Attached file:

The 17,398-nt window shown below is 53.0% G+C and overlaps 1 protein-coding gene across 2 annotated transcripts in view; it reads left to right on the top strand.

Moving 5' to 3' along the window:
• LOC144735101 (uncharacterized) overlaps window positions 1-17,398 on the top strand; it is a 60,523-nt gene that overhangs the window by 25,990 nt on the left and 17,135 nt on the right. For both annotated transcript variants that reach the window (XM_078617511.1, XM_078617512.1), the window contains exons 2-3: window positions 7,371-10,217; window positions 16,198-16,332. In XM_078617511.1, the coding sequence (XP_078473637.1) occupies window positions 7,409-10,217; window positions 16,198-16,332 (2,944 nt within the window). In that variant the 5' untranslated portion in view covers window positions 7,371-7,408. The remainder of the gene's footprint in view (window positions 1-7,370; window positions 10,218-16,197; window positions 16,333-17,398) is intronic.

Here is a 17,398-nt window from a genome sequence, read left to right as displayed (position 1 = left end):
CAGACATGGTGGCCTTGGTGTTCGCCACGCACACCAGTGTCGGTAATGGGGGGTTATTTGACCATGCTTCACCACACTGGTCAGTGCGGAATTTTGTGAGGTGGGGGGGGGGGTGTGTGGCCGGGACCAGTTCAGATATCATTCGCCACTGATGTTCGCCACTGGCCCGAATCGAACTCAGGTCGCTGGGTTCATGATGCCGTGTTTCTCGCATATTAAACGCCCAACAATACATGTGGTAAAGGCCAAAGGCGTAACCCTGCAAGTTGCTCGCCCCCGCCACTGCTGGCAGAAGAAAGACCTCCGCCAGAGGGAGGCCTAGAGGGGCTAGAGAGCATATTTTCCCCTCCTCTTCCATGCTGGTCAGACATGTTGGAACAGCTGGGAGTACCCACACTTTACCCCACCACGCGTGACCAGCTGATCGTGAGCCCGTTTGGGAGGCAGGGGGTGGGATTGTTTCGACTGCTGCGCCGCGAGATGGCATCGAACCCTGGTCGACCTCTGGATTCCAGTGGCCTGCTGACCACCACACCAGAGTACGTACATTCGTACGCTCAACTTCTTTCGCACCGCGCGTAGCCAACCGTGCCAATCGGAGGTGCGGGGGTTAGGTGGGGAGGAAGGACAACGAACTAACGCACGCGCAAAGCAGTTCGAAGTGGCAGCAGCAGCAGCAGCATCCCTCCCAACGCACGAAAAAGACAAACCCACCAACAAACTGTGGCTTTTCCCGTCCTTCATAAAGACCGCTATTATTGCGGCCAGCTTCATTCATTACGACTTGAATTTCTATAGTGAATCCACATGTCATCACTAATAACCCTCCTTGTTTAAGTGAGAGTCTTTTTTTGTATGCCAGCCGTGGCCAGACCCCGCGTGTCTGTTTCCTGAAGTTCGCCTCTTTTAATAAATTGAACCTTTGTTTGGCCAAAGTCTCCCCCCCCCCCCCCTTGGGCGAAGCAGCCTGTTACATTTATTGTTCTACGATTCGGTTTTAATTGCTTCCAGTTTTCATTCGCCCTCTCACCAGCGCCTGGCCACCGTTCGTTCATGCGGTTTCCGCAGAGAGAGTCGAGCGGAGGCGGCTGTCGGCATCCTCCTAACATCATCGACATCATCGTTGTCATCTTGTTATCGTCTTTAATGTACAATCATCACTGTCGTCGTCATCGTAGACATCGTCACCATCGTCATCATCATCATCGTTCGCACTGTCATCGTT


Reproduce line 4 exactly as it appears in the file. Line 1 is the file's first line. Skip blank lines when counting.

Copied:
Here is a 17,398-nt window from a genome sequence, read left to right as displayed (position 1 = left end):